We discovered that the APOE3 Christchurch (APOE3Ch) variant may provide resistance to Alzheimer’s disease (AD). This resistance may be due to reduced pathological interactions between ApoE3Ch and heparan sulfate proteoglycans (HSPGs).
We developed and characterized the binding, structure, and preclinical efficacy of novel antibodies targeting human ApoE-HSPG interactions.
We found that one of these antibodies, called 7C11, preferentially bound ApoE4, a major risk factor for sporadic AD, and disrupts heparin-ApoE4 interactions. We also determined the crystal structure of a Fab fragment of 7C11 and used computer modeling to predict how it would bind to ApoE. When we tested 7C11 in mouse models, we found that it reduced recombinant ApoE-induced tau pathology in the retina of MAPT*P301S mice and curbed pTau S396 phosphorylation in brains of systemically treated APOE4 knock-in mice. Targeting ApoE-HSPG interactions using 7C11 antibody may be a promising approach to developing new therapies for AD.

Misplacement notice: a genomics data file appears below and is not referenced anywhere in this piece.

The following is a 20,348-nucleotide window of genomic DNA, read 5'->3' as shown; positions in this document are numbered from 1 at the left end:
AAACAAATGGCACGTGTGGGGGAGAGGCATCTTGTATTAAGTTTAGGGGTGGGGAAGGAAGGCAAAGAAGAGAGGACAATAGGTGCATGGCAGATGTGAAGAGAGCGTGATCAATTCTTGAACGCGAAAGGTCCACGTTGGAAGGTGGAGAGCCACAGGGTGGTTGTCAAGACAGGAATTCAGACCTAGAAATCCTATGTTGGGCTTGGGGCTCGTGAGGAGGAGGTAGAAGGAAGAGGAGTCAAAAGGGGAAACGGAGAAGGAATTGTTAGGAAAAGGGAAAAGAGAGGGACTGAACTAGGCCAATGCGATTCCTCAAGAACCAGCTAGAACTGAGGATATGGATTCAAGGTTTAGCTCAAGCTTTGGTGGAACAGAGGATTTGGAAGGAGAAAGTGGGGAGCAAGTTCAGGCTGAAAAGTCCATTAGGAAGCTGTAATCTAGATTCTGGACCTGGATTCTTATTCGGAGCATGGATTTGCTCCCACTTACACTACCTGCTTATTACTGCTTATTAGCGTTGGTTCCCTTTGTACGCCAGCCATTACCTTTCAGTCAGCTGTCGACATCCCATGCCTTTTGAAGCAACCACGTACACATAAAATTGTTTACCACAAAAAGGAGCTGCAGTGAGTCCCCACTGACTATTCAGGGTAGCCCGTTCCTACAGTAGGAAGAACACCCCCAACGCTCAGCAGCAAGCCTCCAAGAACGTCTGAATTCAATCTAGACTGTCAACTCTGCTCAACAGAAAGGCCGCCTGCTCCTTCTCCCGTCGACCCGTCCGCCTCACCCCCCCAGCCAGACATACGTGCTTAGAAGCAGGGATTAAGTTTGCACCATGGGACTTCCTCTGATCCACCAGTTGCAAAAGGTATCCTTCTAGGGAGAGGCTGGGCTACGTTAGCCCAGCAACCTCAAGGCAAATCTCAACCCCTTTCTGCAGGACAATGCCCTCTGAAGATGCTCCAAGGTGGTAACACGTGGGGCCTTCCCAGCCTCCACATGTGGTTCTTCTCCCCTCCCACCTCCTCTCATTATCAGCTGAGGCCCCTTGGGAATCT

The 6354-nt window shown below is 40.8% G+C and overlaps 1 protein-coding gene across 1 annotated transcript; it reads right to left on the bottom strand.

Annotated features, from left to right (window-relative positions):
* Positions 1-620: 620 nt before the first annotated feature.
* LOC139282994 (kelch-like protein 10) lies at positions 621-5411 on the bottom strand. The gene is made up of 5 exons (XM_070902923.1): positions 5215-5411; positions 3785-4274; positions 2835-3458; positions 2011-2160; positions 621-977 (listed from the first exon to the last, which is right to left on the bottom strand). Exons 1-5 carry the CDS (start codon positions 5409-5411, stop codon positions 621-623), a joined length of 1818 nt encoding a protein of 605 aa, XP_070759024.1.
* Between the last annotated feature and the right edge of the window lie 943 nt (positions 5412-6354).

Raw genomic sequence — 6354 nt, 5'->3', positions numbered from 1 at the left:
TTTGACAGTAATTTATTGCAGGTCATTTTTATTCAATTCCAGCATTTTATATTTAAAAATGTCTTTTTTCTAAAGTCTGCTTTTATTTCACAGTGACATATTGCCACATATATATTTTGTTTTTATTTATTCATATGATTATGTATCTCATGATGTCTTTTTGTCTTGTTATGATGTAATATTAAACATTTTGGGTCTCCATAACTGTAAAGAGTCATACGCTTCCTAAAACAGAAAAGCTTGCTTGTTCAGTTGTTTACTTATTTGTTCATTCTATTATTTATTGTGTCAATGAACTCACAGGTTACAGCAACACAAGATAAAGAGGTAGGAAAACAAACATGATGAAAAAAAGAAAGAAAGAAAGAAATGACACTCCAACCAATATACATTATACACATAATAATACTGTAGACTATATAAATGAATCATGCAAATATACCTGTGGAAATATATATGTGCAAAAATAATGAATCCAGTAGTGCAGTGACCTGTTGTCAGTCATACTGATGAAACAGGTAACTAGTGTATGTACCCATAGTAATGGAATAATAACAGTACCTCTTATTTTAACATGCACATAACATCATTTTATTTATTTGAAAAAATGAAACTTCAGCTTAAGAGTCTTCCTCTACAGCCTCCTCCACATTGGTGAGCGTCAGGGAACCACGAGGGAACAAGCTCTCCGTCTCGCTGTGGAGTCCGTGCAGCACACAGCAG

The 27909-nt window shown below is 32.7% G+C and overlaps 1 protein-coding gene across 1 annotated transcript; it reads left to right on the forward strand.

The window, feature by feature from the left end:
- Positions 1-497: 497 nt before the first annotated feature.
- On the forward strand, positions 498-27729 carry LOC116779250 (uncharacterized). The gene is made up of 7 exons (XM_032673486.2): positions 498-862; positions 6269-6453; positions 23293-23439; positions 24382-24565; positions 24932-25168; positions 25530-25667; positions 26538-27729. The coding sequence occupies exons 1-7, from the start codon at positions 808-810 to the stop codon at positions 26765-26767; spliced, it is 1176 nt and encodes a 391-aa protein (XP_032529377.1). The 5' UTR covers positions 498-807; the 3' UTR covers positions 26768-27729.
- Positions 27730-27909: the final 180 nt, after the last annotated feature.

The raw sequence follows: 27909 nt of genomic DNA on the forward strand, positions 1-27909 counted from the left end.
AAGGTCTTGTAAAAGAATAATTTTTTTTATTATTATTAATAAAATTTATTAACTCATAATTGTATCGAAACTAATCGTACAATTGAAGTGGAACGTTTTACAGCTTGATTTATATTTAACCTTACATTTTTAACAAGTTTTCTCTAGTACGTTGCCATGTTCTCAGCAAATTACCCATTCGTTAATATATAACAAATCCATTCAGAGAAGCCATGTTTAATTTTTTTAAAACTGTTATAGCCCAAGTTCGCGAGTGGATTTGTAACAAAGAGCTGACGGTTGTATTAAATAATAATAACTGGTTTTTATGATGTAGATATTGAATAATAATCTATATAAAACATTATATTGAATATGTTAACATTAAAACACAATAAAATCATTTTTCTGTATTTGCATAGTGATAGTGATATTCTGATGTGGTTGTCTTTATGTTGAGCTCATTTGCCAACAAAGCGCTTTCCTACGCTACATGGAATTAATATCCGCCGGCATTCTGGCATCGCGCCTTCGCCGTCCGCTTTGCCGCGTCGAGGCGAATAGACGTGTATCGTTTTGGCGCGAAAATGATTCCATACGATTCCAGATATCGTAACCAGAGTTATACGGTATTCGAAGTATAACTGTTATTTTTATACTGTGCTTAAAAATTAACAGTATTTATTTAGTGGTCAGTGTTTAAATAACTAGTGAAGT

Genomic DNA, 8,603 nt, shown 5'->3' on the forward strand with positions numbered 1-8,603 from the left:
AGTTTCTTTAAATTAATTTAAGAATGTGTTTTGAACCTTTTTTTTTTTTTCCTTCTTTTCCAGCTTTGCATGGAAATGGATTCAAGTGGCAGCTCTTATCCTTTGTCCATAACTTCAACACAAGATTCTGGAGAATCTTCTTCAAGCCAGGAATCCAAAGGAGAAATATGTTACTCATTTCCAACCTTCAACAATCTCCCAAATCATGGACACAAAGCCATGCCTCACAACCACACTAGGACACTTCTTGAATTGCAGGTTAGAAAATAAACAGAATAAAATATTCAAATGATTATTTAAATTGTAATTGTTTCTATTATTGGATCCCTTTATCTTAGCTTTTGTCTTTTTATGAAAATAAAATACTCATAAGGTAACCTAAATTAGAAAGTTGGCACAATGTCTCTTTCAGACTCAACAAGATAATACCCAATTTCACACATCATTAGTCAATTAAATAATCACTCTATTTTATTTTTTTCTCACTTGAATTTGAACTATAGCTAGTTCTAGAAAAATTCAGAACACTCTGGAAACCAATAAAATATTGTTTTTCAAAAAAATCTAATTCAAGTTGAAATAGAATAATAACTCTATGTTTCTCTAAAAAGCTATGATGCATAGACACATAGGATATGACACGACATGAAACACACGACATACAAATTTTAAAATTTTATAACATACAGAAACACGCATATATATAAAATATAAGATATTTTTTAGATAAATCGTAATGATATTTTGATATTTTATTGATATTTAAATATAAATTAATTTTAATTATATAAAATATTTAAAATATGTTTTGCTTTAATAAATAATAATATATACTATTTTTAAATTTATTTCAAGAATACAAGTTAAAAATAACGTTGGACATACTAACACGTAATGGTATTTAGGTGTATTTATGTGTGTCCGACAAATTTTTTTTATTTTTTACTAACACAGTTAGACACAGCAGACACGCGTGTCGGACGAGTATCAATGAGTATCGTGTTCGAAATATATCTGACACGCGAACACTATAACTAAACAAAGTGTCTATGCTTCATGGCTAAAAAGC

If you do not see content above, kindly GO TO SOURCE.
Not all publishers encode content in a way that enables republishing at Neuro.vip.

This post is Copyright: Claudia Marino,
Paula Perez‐Corredor,
Michael O’Hare,
Annie Heuer,
Natalia Chmielewska,
Harper Gordon,
Anita S. Chandrahas,
Lucia Gonzalez‐Buendia,
Santiago Delgado‐Tirado,
Tri H. Doan,
Timothy E. Vanderleest,
Said Arevalo‐Alquichire,
Robert A. Obar,
Carolina Ortiz‐Cordero,
Andres Villegas,
Diego Sepulveda‐Falla,
Leo A. Kim,
Francisco Lopera,
Robert Mahley,
Yadong Huang,
Yakeel T. Quiroz,
Joseph F. Arboleda‐Velasquez | February 22, 2024

Wiley: Alzheimer’s & Dementia: Table of Contents